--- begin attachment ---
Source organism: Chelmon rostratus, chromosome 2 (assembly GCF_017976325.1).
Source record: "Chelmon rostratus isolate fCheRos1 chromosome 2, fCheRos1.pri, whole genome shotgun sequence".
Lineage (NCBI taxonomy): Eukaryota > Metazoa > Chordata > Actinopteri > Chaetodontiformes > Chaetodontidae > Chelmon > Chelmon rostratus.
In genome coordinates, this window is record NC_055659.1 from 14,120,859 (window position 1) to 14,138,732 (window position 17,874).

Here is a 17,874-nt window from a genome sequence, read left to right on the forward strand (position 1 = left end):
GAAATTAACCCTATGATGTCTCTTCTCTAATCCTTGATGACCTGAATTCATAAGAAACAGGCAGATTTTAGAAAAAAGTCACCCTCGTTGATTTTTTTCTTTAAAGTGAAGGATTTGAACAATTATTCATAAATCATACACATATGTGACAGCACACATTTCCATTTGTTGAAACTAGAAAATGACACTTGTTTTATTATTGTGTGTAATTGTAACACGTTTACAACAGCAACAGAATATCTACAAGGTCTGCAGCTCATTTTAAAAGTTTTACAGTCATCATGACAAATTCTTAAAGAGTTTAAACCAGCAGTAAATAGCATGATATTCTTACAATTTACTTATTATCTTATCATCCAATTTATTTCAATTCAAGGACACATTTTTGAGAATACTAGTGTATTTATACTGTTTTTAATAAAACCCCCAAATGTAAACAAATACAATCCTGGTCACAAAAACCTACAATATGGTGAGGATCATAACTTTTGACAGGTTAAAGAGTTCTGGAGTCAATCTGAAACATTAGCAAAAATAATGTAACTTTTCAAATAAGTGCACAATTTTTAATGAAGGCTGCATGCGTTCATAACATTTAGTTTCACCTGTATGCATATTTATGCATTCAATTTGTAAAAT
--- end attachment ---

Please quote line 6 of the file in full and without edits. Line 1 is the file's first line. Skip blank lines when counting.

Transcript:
GAAATTAACCCTATGATGTCTCTTCTCTAATCCTTGATGACCTGAATTCATAAGAAACAGGCAGATTTTAGAAAAAAGTCACCCTCGTTGATTTTTTTCTTTAAAGTGAAGGATTTGAACAATTATTCATAAATCATACACATATGTGACAGCACACATTTCCATTTGTTGAAACTAGAAAATGACACTTGTTTTATTATTGTGTGTAATTGTAACACGTTTACAACAGCAACAGAATATCTACAAGGTCTGCAGCTCATTTTAAAAGTTTTACAGTCATCATGACAAATTCTTAAAGAGTTTAAACCAGCAGTAAATAGCATGATATTCTTACAATTTACTTATTATCTTATCATCCAATTTATTTCAATTCAAGGACACATTTTTGAGAATACTAGTGTATTTATACTGTTTTTAATAAAACCCCCAAATGTAAACAAATACAATCCTGGTCACAAAAACCTACAATATGGTGAGGATCATAACTTTTGACAGGTTAAAGAGTTCTGGAGTCAATCTGAAACATTAGCAAAAATAATGTAACTTTTCAAATAAGTGCACAATTTTTAATGAAGGCTGCATGCGTTCATAACATTTAGTTTCACCTGTATGCATATTTATGCATTCAATTTGTAAAAT